Iraq PM pauses security crackdown | News | Al Jazeera

Iraq PM pauses security crackdown

Nuri al-Maliki issues order for army to hold back raids so opponents can disarm.

    Iraqi government forces have maintained a strong presence in Basra in recent days [AFP]
    The clashes have eased since al-Sadr, a populist Shia leader, ordered members of his armed group to stay off the streets on Sunday.
    Bid for support
    Al-Maliki's statement also said that the families of civilians who lost relatives in the fighting would be compensated, as well as those who have suffered material losses.
    Lamis Andoni, Al Jazeera's Middle East analyst, said al-Maliki was trying to win support from those living in Basra.
    "Maliki is trying to contain the damage to his reputation to regain support among the Basra residents," she said.
    "He could not win militarily, so now he is trying to minimise his political losses."
    'Fighters' killed
    A US military statement released on Friday said that Iraqi government forces had killed seven fighters in continuing clashes in Basra on Thursday.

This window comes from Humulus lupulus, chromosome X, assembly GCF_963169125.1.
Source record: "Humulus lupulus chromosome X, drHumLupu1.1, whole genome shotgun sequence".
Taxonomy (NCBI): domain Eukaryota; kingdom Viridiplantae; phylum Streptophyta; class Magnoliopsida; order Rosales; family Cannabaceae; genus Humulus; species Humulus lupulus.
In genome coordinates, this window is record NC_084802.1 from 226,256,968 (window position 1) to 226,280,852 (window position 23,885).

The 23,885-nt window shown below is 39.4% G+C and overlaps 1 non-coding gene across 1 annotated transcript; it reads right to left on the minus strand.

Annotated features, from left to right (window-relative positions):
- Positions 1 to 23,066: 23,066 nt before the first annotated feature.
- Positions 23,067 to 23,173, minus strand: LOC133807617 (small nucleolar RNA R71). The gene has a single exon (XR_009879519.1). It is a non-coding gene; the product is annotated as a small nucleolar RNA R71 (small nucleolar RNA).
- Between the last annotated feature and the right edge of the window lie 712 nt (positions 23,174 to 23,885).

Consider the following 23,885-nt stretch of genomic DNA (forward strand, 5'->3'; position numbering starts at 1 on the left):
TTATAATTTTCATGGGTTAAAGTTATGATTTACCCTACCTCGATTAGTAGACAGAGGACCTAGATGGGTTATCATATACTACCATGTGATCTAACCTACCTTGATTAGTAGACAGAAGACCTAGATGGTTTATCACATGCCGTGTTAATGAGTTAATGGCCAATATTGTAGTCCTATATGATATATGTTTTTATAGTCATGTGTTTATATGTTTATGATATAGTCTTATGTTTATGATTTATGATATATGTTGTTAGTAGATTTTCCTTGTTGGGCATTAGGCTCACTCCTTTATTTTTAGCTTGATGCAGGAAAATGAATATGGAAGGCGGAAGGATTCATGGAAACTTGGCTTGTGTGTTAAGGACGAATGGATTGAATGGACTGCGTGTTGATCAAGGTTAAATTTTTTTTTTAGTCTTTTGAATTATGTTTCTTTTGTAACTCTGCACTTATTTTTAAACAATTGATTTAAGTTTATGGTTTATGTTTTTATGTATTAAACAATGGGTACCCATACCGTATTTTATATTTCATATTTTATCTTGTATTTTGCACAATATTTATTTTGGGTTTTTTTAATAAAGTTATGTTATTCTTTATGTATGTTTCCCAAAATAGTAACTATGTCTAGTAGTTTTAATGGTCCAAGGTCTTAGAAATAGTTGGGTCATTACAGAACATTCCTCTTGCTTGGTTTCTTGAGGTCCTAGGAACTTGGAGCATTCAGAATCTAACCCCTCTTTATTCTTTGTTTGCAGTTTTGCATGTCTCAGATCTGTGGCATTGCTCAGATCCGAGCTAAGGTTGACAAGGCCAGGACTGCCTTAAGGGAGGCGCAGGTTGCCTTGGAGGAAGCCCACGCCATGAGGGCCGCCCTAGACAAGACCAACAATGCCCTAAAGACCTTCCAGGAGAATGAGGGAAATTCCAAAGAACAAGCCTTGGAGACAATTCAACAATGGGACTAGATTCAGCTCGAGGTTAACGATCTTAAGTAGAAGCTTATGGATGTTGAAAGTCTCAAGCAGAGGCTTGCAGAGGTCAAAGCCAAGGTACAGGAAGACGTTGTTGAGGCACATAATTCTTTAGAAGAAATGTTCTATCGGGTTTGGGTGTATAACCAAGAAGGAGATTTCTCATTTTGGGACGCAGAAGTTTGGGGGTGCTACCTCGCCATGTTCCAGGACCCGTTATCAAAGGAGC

Sixteen people were also detained in the Iraqi security raids, the US military statement said.
    A man suspected of leading fighters in Basra to fight against coalition forces is among those held.

    "Intelligence reports have linked the man to the kidnapping and murder of Iraqi Army and Isof [a division within the Iraqi military] soldiers," the statement said.
    "He is also believed to be involved in oil smuggling and foreign fighter networks."

    SOURCE: Al Jazeera and agencies


    Interactive: Coding like a girl

    Interactive: Coding like a girl

    What obstacles do young women in technology have to overcome to achieve their dreams? Play this retro game to find out.

    The State of Lebanon

    The State of Lebanon

    Amid deepening regional rivalries what does the future hold for Lebanon's long established political dynasties?

    Exploited, hated, killed: The lives of African fruit pickers

    Exploited, hated, killed: Italy's African fruit pickers

    Thousands of Africans pick fruit and vegetables for a pittance as supermarkets profit, and face violent abuse.